The above rates may be increased by fifty 
per cent, for any hour in which the vehicle 
is employed between 7 p.m. and 7 a.m. 

Any person hiring any of the vehicles here¬ 
tofore mentioned and neglecting or refusing 
to pay therefor the rates mentioned, shall be 
liable to the penalty set forth in Section 24 
of this By-law. 










152 


Board of Education 

The Board of Education consists of eighteen 
members, two elected from each of the nine 
wards, and two appointed representatives of 
the Separate School Board. 

Election Day—Date of 
(See page 86) 

The membership at present is as follows: 

Ward No. 1 .... Edmund T. Guest. 

Gordon W. Armstrong. 

“ “ 2 S. Tupper Bigelow. 

Frank O. Tidy. 

“ “3 W. Reg. Shaw. 

Mrs. Norman A. M. 
MacKenzie. 

“ “ 4 Mrs. Ida L. Siegel. 

Hugh A. Ross. 

“ “ 5.C. M. Carrie. 

Mrs. R. Henderson. 

“ “ 6 M. A. Brillinger. 

George M. Orr. 

“ “ 7.Wm. H. Butt. 

Miss Minerva E. Reid. 







153 


Board of Education— Continued 

“ “ 8.Frank N. Walker. 

J. H. Downing. 

“ “ 9.H. B. Spaulding. 

W. L. Wallace. 

Separate School representatives — 

E. F. Henderson. Arthur Kelly. 

Officers of the Board 
H. B. Spaulding, Ph.D., Chairman. 

C. H. R. Fuller, BA..Sc., Business Administra¬ 
tor and Secretary-Treasurer. 

C. C. Goldring, M.A., D.Paed., Superintendent 
of Schools and Chief Inspector, Public 


Schools. 

E. Percival Brown, K.C., Solicitor. 

School Statistics, 1935 

Number of Teachers on Public 

School Staff . 2,027 

Number of Kindergarten Teachers 

on Public School Staff . 161 

Number of Teachers on Collegiate 
Institute Staff— 

Day Schools . 327 

Night Schools . 80 

Number of Teachers on Central, 


Danforth, Western Technical and 








154 


School Statistics —Continued 

Northern Vocational School 
Staffs— 

Day School . 320 

Night School . 335 

Jarvis School for Boys, Edith L. 

Groves and Bolton Ave. School 

for Girls . 51 

Number of Teachers, High Schools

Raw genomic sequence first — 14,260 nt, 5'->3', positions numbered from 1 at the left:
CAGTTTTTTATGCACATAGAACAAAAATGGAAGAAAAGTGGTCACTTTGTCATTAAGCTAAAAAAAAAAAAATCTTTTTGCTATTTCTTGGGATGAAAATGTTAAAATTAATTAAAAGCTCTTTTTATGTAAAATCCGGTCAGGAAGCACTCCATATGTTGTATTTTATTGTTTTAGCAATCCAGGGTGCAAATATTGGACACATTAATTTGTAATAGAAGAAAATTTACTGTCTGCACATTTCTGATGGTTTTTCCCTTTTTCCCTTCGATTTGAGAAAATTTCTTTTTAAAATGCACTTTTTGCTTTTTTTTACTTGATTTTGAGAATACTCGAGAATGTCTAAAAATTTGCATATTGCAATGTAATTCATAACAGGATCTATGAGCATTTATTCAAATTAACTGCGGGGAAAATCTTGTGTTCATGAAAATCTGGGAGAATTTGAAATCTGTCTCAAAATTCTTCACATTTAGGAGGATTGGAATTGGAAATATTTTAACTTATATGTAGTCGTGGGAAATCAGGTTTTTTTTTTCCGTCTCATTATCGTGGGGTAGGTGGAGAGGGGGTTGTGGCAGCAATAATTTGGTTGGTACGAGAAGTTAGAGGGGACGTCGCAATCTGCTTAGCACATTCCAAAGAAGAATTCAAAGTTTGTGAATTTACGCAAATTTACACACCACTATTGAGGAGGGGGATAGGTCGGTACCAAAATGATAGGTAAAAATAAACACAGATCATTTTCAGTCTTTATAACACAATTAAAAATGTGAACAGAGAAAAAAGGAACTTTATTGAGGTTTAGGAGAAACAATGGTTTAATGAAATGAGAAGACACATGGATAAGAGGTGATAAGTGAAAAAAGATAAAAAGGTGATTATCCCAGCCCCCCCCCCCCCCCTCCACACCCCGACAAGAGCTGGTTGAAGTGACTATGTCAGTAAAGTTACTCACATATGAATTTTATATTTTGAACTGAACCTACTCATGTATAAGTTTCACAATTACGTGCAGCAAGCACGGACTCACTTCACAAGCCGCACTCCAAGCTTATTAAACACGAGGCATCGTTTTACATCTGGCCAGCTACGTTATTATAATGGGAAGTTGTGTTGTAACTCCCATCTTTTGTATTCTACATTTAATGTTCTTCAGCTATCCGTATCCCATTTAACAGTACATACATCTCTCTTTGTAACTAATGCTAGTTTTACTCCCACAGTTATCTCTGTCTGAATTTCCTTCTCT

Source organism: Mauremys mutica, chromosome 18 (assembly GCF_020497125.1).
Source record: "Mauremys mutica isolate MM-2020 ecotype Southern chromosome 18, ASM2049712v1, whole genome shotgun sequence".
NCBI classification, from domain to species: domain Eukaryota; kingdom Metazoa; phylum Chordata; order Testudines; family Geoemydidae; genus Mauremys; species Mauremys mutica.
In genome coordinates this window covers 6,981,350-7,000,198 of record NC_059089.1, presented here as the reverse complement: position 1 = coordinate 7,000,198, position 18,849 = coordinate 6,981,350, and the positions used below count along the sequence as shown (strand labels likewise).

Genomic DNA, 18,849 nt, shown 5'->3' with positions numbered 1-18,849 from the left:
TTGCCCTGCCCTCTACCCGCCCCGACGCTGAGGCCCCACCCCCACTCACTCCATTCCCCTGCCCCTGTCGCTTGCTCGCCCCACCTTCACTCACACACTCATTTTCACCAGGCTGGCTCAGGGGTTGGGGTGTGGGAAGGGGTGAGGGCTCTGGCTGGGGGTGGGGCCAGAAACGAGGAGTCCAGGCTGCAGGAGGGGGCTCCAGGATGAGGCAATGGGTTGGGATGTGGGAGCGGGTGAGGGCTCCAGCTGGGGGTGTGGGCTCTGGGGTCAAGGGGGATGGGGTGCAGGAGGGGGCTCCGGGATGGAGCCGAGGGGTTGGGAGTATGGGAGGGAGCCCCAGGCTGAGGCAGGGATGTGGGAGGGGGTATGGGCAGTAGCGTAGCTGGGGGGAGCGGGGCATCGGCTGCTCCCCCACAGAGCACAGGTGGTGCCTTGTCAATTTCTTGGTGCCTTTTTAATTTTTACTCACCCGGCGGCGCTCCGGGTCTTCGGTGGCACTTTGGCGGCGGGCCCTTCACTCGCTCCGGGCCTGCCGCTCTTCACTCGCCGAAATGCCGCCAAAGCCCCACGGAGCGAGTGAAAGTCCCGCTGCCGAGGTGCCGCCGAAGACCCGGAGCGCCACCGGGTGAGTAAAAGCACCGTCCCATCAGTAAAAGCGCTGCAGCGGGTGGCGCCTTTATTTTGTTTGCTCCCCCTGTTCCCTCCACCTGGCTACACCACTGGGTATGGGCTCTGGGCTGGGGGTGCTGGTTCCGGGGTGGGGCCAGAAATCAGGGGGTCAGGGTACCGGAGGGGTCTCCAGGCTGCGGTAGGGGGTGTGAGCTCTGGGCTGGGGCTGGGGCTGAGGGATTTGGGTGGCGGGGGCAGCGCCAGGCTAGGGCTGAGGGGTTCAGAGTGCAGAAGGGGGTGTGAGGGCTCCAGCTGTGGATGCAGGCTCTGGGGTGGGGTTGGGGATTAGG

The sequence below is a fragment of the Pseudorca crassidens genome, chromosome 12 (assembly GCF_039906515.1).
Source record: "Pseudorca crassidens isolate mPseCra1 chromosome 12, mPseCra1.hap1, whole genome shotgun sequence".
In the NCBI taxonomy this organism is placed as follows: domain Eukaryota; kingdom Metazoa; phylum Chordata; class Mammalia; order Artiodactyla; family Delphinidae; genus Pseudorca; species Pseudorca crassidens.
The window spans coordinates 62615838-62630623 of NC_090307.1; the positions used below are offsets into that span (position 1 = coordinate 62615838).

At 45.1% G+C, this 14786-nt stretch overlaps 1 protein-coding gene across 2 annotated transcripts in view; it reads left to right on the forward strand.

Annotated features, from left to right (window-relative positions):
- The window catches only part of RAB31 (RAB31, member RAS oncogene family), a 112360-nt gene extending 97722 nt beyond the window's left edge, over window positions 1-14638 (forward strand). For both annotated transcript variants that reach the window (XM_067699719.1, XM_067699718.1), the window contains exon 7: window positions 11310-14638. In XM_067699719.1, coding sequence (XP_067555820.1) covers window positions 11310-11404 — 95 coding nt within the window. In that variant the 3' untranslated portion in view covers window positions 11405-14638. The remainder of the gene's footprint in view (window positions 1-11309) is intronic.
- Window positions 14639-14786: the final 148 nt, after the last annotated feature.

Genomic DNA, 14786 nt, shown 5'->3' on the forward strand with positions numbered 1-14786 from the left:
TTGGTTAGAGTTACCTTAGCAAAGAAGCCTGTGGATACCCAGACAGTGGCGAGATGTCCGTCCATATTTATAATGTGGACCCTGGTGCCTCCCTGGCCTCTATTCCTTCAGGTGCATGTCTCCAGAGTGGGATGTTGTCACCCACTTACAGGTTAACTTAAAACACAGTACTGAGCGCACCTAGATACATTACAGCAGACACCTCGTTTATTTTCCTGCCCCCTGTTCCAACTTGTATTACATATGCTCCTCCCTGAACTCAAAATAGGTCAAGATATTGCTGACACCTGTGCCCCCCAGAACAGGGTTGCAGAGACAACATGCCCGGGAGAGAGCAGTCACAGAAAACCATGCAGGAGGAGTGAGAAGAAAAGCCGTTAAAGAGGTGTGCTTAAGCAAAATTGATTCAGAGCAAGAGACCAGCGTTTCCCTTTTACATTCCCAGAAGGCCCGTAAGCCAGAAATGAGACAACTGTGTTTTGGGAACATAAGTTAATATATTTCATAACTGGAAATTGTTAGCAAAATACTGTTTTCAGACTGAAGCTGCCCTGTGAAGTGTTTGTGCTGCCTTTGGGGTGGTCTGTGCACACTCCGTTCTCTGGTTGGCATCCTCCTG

of Commerce— 

Day Schools . 172 

Night Schools . 128 

Number of pupils registered in 
Public Schools, including 

Kindergarten . 82,220 

Average daily attendance, Public 

Schools and Kindergartens . 72,888 

Attendance, Collegiates— 

Day . 9,867 

Night . 318 

Attendance, Technical Schools— 

Day . 5477 

Night . 8,180 

Jarvis School for Boys— 

Day . 547 

Night ... 59 

Bolton Ave. School for Girls . 211 

Edith L. Groves School for Girls .... 267 
















155 


School Statistics— Continued 

Attendance, Schools of Commerce— 

Day . 4,546 

Night . 4,288 

Value of Public Schools Property: 

Sites and equipment .$20,924,815 

Value of Collegiate Institutes 
property: Sites and equipment 6,303,907 

Value of Schools of Commerce 
property: Sites and equipment 2,945,291 

Value of Administration Building 
and site . 702,158 

Value of Technical Schools ** 
property: Sites and equipment .... 5,906,358 

Total Value of property sites and 

equipment . 36,782,529 

Number of Collegiates . 9 

“ Technical Schools . 4 

High Schools of 
Commerce . 4 

Public Schools, includ¬ 
ing Homes, etc. 100 

Jarvis School for Boys . 1 

Edith L. Groves School for Girls .... 1 

Bolton Ave. School for Girls . 1 













Penny Bank 
For Schools 

Inaugurated April 1st, 1905. 

The Penny Bank operates in the Schools 
with the approval of the Board of Education 
Deposits are made each Tuesday morning in 
the class room. Withdrawals can be made 
by school children at the Head Office of the 
Bank, corner of Orde and McCaul Streets, 
between the hours of 3.30 p.m. and 5 p.m.,